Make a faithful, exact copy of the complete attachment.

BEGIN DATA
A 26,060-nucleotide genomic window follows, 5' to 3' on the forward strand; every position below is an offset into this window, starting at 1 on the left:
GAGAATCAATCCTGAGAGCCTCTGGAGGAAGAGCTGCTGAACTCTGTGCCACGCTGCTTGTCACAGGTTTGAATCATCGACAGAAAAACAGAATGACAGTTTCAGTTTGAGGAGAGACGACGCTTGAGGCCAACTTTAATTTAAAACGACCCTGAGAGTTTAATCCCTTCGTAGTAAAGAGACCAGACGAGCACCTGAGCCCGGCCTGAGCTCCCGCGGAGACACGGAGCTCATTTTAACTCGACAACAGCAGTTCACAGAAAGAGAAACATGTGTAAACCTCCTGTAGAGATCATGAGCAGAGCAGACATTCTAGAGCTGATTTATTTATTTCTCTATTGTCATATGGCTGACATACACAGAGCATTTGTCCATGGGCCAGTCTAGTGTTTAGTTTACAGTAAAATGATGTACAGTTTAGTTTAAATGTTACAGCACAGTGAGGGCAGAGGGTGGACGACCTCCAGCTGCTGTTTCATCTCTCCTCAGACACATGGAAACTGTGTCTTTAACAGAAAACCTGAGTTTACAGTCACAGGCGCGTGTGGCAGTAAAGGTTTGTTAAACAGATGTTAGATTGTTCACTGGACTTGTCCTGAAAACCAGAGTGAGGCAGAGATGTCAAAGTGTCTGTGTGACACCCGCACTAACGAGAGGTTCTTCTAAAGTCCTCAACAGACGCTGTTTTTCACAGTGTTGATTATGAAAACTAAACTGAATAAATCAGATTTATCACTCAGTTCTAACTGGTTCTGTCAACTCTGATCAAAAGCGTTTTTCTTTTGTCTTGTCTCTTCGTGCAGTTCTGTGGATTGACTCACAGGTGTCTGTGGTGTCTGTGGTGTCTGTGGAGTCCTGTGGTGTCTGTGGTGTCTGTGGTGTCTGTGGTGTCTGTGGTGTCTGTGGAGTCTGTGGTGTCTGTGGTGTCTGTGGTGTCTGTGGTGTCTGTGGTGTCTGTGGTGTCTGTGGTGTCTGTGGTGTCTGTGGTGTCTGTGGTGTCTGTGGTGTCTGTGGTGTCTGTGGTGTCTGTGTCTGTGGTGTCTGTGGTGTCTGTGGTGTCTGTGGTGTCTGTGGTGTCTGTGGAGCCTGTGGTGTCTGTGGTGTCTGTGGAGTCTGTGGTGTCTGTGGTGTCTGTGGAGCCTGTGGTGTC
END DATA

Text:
A 26,060-nucleotide genomic window follows, 5' to 3' on the forward strand; every position below is an offset into this window, starting at 1 on the left:
GAGAATCAATCCTGAGAGCCTCTGGAGGAAGAGCTGCTGAACTCTGTGCCACGCTGCTTGTCACAGGTTTGAATCATCGACAGAAAAACAGAATGACAGTTTCAGTTTGAGGAGAGACGACGCTTGAGGCCAACTTTAATTTAAAACGACCCTGAGAGTTTAATCCCTTCGTAGTAAAGAGACCAGACGAGCACCTGAGCCCGGCCTGAGCTCCCGCGGAGACACGGAGCTCATTTTAACTCGACAACAGCAGTTCACAGAAAGAGAAACATGTGTAAACCTCCTGTAGAGATCATGAGCAGAGCAGACATTCTAGAGCTGATTTATTTATTTCTCTATTGTCATATGGCTGACATACACAGAGCATTTGTCCATGGGCCAGTCTAGTGTTTAGTTTACAGTAAAATGATGTACAGTTTAGTTTAAATGTTACAGCACAGTGAGGGCAGAGGGTGGACGACCTCCAGCTGCTGTTTCATCTCTCCTCAGACACATGGAAACTGTGTCTTTAACAGAAAACCTGAGTTTACAGTCACAGGCGCGTGTGGCAGTAAAGGTTTGTTAAACAGATGTTAGATTGTTCACTGGACTTGTCCTGAAAACCAGAGTGAGGCAGAGATGTCAAAGTGTCTGTGTGACACCCGCACTAACGAGAGGTTCTTCTAAAGTCCTCAACAGACGCTGTTTTTCACAGTGTTGATTATGAAAACTAAACTGAATAAATCAGATTTATCACTCAGTTCTAACTGGTTCTGTCAACTCTGATCAAAAGCGTTTTTCTTTTGTCTTGTCTCTTCGTGCAGTTCTGTGGATTGACTCACAGGTGTCTGTGGTGTCTGTGGTGTCTGTGGAGTCCTGTGGTGTCTGTGGTGTCTGTGGTGTCTGTGGTGTCTGTGGTGTCTGTGGAGTCTGTGGTGTCTGTGGTGTCTGTGGTGTCTGTGGTGTCTGTGGTGTCTGTGGTGTCTGTGGTGTCTGTGGTGTCTGTGGTGTCTGTGGTGTCTGTGGTGTCTGTGGTGTCTGTGGTGTCTGTGTCTGTGGTGTCTGTGGTGTCTGTGGTGTCTGTGGTGTCTGTGGTGTCTGTGGAGCCTGTGGTGTCTGTGGTGTCTGTGGAGTCTGTGGTGTCTGTGGTGTCTGTGGAGCCTGTGGTGTC